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Not Playing Around: Gaming Disorder in the International Classification of Diseases (ICD-11)

  • Daniel L. King
    Correspondence
    Address correspondence to: Daniel L. King, School of Psychology, The University of Adelaide, Level 7, Hughes Building, Adelaide, South Australia 5005, Australia.
    Affiliations
    School of Psychology, The University of Adelaide, Adelaide, Australia
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  • Marc N. Potenza
    Affiliations
    Department of Psychiatry, Connecticut Council on Problem Gambling, Wehtersfield, Connecticut

    Department of Neuroscience, Connecticut Mental Health Center, New Haven, Connecticut

    Child Study Center, Yale University School of Medicine, New Haven, Connecticut
    Search for articles by this author
      Adolescents are among the most avid consumers of online digital entertainment, particularly video games and related online activities (e.g., live streaming, eSports broadcasts). Global research data indicate that most adolescents report past-year gaming usage across a range of devices, including personal computers, laptops, consoles, and, increasingly as the technology has become more sophisticated, smartphones [
      • Fam J.Y.
      Prevalence of internet gaming disorder in adolescents: A meta‐analysis across three decades.
      ,

      SuperData Research. Market brief—2017 digital games & interactive media year in review. Available at: https://www.superdataresearch.com/market-data/market-brief-year-in-review. Accessed September 1, 2018.

      ,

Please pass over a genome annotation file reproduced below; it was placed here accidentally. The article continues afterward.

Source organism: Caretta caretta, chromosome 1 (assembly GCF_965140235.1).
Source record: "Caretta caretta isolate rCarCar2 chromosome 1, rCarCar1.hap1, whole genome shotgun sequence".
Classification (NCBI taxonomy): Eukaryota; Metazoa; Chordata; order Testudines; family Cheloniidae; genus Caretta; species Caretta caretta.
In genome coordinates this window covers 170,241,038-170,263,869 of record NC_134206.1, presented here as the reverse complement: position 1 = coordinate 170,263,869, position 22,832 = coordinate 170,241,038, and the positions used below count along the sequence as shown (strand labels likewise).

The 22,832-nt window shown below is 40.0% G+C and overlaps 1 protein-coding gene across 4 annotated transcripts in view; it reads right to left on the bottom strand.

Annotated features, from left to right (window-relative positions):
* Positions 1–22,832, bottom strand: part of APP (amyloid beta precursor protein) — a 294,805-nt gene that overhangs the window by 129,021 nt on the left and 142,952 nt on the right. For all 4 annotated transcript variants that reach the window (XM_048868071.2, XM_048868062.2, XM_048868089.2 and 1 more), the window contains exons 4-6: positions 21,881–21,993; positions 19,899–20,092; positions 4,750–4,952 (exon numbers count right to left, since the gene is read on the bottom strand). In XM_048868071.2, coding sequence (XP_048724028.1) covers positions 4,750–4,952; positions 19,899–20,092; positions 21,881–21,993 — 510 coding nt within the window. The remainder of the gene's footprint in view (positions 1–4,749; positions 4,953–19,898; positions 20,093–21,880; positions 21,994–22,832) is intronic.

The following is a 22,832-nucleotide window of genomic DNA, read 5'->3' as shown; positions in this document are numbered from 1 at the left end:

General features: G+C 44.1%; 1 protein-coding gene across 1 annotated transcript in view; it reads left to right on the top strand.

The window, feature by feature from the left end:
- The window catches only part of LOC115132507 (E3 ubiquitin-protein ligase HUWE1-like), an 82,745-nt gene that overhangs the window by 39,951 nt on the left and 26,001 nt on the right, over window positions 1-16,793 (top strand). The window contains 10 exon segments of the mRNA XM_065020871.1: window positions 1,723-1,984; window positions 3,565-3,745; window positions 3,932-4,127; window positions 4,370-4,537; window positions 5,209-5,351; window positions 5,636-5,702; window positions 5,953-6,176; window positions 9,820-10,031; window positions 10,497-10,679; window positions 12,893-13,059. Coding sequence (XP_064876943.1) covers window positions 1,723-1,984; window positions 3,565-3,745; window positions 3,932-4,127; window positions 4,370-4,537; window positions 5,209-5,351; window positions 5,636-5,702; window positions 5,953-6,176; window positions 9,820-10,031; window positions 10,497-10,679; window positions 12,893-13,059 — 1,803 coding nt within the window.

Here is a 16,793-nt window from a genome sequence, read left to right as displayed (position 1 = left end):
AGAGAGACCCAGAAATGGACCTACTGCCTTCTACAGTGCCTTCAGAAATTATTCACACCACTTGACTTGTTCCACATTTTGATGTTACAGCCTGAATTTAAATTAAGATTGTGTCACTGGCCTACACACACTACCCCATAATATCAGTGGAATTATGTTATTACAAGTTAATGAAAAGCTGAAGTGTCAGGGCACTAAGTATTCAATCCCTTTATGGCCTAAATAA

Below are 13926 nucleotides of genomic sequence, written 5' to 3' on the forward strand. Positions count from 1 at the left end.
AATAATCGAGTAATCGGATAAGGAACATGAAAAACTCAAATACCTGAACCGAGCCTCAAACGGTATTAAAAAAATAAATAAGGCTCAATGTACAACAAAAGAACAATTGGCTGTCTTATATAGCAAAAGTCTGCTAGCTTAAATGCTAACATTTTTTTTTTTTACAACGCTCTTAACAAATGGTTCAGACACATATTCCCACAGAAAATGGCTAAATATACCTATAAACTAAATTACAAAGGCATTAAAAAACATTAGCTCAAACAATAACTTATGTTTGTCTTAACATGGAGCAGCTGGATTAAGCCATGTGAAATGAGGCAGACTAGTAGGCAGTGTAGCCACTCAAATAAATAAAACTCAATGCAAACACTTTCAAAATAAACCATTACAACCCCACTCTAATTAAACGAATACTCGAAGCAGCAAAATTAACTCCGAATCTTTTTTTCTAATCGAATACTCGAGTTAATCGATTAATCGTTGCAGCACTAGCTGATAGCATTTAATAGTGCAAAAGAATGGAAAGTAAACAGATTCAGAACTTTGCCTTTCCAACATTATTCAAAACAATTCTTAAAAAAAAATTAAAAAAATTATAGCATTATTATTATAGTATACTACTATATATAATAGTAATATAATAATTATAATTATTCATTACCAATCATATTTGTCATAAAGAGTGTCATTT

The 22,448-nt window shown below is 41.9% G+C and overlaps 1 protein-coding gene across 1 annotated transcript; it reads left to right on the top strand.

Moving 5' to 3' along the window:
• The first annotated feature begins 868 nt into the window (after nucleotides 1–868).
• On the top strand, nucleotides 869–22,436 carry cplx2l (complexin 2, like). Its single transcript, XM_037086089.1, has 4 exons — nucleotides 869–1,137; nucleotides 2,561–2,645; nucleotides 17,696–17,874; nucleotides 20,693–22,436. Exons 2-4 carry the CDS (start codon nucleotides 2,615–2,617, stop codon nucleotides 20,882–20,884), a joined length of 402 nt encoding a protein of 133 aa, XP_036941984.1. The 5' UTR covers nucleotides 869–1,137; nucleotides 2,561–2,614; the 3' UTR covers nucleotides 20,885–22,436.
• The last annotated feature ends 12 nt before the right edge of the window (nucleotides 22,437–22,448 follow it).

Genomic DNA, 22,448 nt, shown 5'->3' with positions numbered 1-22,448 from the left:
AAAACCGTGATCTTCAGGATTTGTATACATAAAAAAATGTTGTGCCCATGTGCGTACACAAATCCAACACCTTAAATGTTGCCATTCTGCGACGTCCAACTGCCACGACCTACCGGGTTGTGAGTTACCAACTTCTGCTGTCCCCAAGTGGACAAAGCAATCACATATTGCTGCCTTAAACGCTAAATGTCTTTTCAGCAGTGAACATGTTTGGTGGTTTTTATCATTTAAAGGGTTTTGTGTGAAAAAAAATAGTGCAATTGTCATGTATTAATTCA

Office of the eSafety Commissioner. State of play–Youth and online gaming in Australia, 2018. Canberra, Australian Government, 2018. Available at: https://www.esafety.gov.au/about-the-office/research-library/youth-online-gaming. Accessed September 1, 2018.

      ]. Internationally, average gaming usage among adolescents has increased over the last three decades, particularly among males. The Generation M2 study in the United States, for example, reported that average daily gaming usage among individuals, aged 8–18 years, increased from 24 to 73 minutes between 2004 and 2009 [

      Australian Communication and Media Authority (ACMA). Commonwealth of Australia. Trends in media use by children and young people. Insights from the Kaiser Foundation's Generation M2 2009 (USA) and results from the ACMA's Media and communications in Australian families 2007. Available at: https://www.acma.gov.au/theACMA/trends-in-media-use-by-children-and-young-people. Accessed September 1, 2018.

      ]. Recent Australian data indicate that males aged 15–24 years play games for an average of 155 min/day [

      Brand J.E., Todhunter S., Jervis J.. Digital Australia 2018 (DA18). Available at: http://www.igea.net/wp-content/uploads/2017/07/Digital-Australia-2018-DA18-Final-1.pdf. Accessed September 1, 2018.

      ] and that 4.1% of males aged 11–17 years play games for 9 hours or more on an average weekday [
      • Lawrence D.
      • Johnson S.
      • Hafekost J.
      • et al.
      The mental health of children and adolescents: Report on the second Australian child and adolescent survey of mental health and wellbeing.
      ]. For many children and adolescents, gaming can transition rapidly from a hobby to a routine that is difficult to self-regulate, reduce, or go without, even temporarily. The rising popularity and misuse of video games among adolescents may be attributed to the notion that there may be no other more accessible leisure product that provides a low-effort/low-cost experience of action and excitement, progress and achievement, social connection, and self-expression.
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